After state Assemblywoman Grace Meng (D-Flushing) decided to run for Congress, a rush of Asian candidates have officially declared their intention to run in the new majority Asian state Assembly seat based in Flushing.
Both the major political parties in Queens endorsed candidates for the seat, created in the decennial redistricting process to consist of more than 60 percent of Asian residents. Flushing is currently represented by Meng, who could have ran for re-election but is running for Congress with the backing of the Queens Democratic Party instead.
That same party quietly endorsed Flushing resident Ron Kim for the Assembly seat on Memorial Day.
Kim is a former ombudsman for Govs. Eliot Spitzer and David Paterson, but recently was hired at The Parkside Group, a political consulting firm most closely tied with the county party and Evan Stavisky, son of state Sen. Toby Stavisky (D-Whitestone). Queens Democrats spokesman Michael Reich cited Kim’s “vast government experience and dynamic connection with the community” as the reasons why he was chosen.
The party sent out a formal notice Tuesday.
“As an immigrant and the son of a Vietnam veteran, I have seen just how much is possible in this great country. I am running for the New York state Assembly to be a fierce advocate for great schools, and good jobs for Queens,” Kim said in a statement.
The Queens GOP, on the other hand, held a news conference Monday to endorse Phil Gim for the same seat.
Gim is a small business owner and former postal worker and U.S. census supervisor, according to his campaign.
“We need to cut the red tape, bureaucracy, taxes and fees that make doing anything in this state so un-doable,” Gim said, speaking at Puccini Restaurant in Whitestone, just outside of the district he will be running in.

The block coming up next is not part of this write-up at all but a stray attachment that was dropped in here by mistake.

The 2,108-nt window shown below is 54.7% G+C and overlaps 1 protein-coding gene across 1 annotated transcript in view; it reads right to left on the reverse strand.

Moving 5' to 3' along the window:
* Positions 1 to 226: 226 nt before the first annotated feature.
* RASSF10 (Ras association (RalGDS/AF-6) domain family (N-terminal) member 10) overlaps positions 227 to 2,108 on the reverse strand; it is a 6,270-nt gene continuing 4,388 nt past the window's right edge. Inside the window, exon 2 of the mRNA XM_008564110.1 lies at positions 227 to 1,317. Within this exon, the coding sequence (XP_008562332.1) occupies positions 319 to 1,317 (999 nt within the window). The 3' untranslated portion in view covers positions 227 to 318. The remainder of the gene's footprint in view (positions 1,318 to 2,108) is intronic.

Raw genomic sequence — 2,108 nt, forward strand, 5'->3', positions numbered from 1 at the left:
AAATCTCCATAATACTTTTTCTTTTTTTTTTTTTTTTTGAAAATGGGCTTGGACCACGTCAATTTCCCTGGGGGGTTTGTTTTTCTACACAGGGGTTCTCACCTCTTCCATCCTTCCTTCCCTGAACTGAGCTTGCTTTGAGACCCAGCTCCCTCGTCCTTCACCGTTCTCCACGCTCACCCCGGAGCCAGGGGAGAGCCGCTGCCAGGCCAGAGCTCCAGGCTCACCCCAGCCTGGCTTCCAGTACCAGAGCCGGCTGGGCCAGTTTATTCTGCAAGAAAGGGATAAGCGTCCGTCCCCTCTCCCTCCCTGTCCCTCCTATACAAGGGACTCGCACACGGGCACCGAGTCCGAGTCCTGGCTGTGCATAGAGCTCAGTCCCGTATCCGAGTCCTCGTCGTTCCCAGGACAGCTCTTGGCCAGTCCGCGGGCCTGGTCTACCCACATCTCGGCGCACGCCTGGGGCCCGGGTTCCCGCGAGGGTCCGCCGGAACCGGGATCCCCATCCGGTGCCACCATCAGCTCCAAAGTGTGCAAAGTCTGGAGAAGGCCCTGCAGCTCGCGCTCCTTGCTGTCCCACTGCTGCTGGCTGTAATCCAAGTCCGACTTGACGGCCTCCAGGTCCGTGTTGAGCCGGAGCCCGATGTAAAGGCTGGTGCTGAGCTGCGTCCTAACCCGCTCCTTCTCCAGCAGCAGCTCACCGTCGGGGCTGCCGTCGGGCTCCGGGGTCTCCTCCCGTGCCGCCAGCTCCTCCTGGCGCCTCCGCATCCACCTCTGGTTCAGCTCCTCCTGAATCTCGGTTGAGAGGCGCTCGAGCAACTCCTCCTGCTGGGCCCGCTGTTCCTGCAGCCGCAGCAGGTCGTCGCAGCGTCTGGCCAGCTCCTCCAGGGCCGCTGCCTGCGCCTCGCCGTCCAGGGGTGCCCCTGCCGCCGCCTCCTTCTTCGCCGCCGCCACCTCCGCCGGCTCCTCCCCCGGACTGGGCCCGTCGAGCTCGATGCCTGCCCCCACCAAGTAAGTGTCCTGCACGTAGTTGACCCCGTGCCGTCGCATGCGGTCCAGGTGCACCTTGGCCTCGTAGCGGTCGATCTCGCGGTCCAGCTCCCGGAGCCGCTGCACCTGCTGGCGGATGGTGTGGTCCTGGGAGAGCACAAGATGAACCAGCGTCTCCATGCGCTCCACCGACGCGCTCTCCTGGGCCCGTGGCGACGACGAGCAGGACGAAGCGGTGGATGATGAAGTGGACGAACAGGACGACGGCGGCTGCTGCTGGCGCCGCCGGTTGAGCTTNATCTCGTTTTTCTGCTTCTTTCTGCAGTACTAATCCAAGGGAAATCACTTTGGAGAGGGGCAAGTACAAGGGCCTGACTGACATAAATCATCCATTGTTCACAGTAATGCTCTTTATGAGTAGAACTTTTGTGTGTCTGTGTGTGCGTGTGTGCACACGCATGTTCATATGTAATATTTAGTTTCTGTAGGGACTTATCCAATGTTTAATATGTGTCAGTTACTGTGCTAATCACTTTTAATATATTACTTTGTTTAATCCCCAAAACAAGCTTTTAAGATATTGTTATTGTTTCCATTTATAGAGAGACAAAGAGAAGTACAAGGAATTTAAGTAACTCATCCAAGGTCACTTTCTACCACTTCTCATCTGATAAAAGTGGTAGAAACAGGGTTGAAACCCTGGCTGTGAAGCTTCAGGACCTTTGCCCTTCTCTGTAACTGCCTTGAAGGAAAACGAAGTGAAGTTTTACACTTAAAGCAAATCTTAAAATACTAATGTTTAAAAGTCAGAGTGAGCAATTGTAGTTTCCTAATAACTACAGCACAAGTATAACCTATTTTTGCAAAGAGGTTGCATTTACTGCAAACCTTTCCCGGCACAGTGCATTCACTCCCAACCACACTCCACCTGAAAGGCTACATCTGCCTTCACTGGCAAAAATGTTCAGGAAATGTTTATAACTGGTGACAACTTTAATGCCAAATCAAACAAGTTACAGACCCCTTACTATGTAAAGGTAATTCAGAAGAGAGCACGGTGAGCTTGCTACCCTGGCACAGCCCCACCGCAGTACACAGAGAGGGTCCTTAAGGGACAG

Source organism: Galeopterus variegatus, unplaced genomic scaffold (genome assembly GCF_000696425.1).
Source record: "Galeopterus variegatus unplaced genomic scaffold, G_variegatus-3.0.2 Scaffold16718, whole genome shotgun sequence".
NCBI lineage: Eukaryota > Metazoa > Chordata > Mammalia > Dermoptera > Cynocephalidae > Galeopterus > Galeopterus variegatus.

Earlier in the day, another Republican hopeful clad in an American flag tie announced his bid for the seat in front of Flushing High School.
Hank Yeh, a Flushing businessman and former school board member, touted his longtime presence in the Flushing community and said his No. 1 priority would be to reform the education system in the city if elected.
“I’m not an overnight political figure who popped out of nowhere,” he said.
Yeh was the former treasurer for Yen Chou, who ran unsuccessfully for the Flushing City Council seat in 2009 and is rumored to have an interest in the current Assembly race on the Democratic side.
Yeh has the backing of former state Sen. Frank Padavan, a powerful northeast Queens Republican, but Yeh did not get the endorsement of the Queens GOP, though, and was passed over along with another candidate who decided last week to run without the party’s support.
Sunny Hahn announced her bid at the Bowne House Historical Society in downtown Flushing last Thursday.
Hahn had initially sought the GOP’s blessing to run in another race: the Senate district currently represented by Sen. Toby Stavisky (D-Whitestone), sources said. Instead, the Queens GOP endorsed J.D. Kim.
But several members of the Queens Village Republican Club did come out to support Hahn, who said she would not be making any empty campaign promises like other politicians.
“I’m not going to say what I’m going to do,” she said. “The only thing I can promise is the truth.”
In campaign literature distributed at the news conference, Hahn said the transportation infrastructure of Flushing needs an upgrade in order for the neighborhood to prosper and the various cultural institutions need more funding.
Hahn, 60, immigrated to America from South Korea in 1979 and said new immigrants need to contribute to the country’s political discourse, which is one of the reasons why she decided to throw her hat into the ring.